mg
47.8
Vitamin A, IU
IU
58
Vitamin A, RAE
mcg_RAE
3
Other


Carotene, beta
mcg
35

Pine_pic2.jpg
Pineapple fruit, from Google image.
Pineapple mainly contains water, carbohydrates, sugars, vitamins A, C and carotene, beta. It contains low amounts of protein, fat, ash and fibre. Pineapples contain antioxidants namely flavonoids, vitamin A and C. These antioxidants reduce the oxidative damage such as that caused by free radicals and chelating metals. It also has the enzyme complex protease (bromelain). Bromelain contains peroxidase, acid phosphate, several protease inhibitors and organically bound calcium (Tochi et al., 2008).

Processing


Processed pineapple is a popular product which is exported by countries which produce pineapple. Brazil is considered the main pineapple producing country in the world since 2005 (Carvalho et al., 2008). During processing, nutritional quality of pineapple can be reduced but there are recent reasearches carried out which uses new technologies which tries to retain the nutritional quality of the pineapple fruit. This is to meet the consumer demand for healthy, nutritious and "natural" products (Deliza et al., 2005).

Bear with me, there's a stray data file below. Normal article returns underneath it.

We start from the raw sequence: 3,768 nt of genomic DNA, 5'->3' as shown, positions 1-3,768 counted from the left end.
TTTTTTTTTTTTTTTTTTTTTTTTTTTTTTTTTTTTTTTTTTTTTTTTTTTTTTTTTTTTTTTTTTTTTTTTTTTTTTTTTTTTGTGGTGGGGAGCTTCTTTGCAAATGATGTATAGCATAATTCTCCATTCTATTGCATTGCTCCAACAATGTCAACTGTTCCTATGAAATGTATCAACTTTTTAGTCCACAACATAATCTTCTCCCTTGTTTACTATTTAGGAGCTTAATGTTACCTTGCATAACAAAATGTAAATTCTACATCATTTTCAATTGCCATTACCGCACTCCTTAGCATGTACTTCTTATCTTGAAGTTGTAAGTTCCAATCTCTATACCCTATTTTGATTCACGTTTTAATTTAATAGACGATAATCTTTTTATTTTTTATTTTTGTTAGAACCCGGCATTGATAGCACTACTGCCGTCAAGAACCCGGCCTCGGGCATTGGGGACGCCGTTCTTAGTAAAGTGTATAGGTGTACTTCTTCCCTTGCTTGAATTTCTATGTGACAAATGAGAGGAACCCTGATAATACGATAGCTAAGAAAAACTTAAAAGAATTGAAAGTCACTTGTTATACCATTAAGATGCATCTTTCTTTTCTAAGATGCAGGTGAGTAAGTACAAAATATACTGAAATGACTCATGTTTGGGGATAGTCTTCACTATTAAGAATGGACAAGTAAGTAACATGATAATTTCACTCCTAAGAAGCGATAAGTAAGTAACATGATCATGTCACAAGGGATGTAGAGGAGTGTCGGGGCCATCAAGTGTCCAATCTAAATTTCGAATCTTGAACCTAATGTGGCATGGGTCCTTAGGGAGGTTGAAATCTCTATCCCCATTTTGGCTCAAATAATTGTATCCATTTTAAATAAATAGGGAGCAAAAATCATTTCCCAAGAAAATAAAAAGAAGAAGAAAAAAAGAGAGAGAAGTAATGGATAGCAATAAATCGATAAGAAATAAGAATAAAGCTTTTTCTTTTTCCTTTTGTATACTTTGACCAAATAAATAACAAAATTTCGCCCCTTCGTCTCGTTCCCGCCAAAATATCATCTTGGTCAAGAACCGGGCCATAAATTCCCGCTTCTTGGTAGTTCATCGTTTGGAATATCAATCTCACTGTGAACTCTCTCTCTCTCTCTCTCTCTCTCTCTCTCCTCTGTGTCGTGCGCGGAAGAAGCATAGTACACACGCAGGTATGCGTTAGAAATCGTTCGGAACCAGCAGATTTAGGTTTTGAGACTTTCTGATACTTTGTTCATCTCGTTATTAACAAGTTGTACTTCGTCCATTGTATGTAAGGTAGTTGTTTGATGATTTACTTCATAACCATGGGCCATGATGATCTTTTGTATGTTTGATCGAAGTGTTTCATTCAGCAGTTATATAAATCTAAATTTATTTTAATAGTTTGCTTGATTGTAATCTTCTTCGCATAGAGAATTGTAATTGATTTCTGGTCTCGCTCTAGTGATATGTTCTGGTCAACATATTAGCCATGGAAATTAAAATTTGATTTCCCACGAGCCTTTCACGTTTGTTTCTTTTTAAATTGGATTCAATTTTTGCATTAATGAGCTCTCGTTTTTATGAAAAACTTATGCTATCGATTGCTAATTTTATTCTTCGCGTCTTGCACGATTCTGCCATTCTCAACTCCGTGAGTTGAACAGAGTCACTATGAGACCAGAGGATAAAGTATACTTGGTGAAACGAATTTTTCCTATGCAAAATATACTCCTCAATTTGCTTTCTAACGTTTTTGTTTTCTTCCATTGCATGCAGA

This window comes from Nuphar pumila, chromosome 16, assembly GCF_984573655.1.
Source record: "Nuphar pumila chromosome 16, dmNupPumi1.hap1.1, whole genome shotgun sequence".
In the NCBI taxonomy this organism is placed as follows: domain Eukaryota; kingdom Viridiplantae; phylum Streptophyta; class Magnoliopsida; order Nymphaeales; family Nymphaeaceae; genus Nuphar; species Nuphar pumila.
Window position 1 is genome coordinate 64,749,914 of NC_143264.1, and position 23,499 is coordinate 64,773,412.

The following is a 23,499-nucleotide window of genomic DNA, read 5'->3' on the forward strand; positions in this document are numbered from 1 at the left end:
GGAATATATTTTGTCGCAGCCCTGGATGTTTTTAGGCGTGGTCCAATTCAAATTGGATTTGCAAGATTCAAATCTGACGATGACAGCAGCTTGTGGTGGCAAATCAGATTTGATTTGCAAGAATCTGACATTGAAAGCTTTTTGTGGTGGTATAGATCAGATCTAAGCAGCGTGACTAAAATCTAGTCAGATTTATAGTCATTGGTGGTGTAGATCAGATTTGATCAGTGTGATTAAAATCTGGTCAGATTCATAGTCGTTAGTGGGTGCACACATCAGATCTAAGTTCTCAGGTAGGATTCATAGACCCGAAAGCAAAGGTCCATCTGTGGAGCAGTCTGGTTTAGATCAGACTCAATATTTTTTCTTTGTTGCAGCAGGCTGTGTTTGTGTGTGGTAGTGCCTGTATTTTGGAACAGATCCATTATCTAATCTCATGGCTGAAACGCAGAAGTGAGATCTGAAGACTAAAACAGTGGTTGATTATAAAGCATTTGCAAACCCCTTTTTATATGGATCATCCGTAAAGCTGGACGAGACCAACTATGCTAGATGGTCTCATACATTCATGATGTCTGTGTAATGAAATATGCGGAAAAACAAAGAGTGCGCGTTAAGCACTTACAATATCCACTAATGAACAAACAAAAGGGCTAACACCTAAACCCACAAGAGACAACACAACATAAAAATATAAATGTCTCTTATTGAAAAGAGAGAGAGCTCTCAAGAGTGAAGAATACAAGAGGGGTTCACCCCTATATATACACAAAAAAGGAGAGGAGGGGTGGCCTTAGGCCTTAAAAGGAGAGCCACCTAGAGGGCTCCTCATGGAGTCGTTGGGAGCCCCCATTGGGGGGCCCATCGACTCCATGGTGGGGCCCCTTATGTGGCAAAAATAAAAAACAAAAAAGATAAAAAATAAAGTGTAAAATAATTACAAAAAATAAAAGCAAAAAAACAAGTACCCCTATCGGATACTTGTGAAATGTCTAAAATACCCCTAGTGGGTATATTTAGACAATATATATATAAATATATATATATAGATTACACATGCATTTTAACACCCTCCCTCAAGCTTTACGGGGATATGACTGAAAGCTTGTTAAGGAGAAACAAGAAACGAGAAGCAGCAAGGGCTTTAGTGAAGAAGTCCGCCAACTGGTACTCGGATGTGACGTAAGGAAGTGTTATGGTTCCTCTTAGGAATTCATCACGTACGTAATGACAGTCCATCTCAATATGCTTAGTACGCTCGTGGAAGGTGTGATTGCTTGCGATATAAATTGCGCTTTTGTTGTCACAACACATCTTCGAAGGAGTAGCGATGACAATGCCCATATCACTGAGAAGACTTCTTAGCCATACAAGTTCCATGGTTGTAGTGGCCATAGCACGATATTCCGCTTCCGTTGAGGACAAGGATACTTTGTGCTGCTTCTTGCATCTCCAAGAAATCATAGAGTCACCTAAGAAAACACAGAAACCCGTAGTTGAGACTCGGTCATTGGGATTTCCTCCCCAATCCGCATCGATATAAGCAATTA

Some of the processing methods using the new technologies are as follows:
i. Vacuum frying - a dehydration process that produces healthy fruit snacks (pineapple chips) which partially preserve the fruits original colour and nutritional compounds and have a high hydrophilic antioxidant capacity (Perez-Tinoco et al., 2008).

ii. Radiation processing - a dose of 2KGy did not affect significantly the nutritional value as well as the sensory quality of minimally processed pineapple (Hajare et al., 2006).

iii. Thermal processing - helps in the improvement of colour, as a quality attribute of processed pineapple puree. This is made possible by the increase in knowledge of kinetic of colour change (Chutintrasri and Noomhorm, 2007).